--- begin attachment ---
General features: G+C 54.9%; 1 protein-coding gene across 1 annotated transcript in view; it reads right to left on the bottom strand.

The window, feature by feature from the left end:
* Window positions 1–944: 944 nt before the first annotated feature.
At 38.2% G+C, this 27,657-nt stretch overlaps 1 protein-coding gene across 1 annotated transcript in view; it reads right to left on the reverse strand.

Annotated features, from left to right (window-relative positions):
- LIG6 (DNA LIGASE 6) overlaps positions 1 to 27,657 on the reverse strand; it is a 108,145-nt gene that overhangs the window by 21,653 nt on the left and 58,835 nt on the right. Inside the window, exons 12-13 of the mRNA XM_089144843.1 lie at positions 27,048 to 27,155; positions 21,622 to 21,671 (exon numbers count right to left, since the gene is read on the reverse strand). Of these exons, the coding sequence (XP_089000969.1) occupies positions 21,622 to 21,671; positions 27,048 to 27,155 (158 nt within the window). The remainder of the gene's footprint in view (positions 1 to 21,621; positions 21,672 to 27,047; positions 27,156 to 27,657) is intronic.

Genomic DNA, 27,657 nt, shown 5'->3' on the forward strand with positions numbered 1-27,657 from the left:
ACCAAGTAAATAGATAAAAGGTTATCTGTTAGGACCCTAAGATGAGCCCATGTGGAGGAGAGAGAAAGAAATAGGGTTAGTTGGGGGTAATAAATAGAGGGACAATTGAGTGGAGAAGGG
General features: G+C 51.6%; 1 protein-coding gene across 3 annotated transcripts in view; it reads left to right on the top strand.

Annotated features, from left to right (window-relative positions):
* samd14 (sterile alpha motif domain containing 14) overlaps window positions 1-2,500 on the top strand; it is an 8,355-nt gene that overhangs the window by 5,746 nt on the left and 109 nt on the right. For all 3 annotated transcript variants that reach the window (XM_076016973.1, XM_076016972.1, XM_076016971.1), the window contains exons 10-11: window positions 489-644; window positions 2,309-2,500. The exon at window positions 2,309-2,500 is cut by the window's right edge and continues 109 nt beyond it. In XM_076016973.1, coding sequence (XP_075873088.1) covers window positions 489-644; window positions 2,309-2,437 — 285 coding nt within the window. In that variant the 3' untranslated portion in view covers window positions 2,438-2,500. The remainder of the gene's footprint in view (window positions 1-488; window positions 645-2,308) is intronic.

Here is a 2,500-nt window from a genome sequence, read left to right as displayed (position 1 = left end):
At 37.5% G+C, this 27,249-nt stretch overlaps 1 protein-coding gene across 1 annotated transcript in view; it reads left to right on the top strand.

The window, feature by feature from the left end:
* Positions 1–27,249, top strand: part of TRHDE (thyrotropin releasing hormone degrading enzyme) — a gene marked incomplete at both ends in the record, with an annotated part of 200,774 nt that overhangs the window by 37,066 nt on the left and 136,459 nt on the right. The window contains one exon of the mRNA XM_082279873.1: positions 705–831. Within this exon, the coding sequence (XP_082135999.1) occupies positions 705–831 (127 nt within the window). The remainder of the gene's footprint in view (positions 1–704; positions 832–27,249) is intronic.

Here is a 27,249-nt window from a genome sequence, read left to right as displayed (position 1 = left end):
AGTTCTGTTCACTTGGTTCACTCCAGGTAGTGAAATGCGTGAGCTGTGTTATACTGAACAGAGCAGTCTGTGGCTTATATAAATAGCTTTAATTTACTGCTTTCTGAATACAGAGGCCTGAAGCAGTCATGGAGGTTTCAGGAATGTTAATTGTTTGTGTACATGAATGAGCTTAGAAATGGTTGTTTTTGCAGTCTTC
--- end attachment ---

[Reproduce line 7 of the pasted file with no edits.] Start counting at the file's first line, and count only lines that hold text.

Genomic DNA, 27,657 nt, shown 5'->3' on the forward strand with positions numbered 1-27,657 from the left: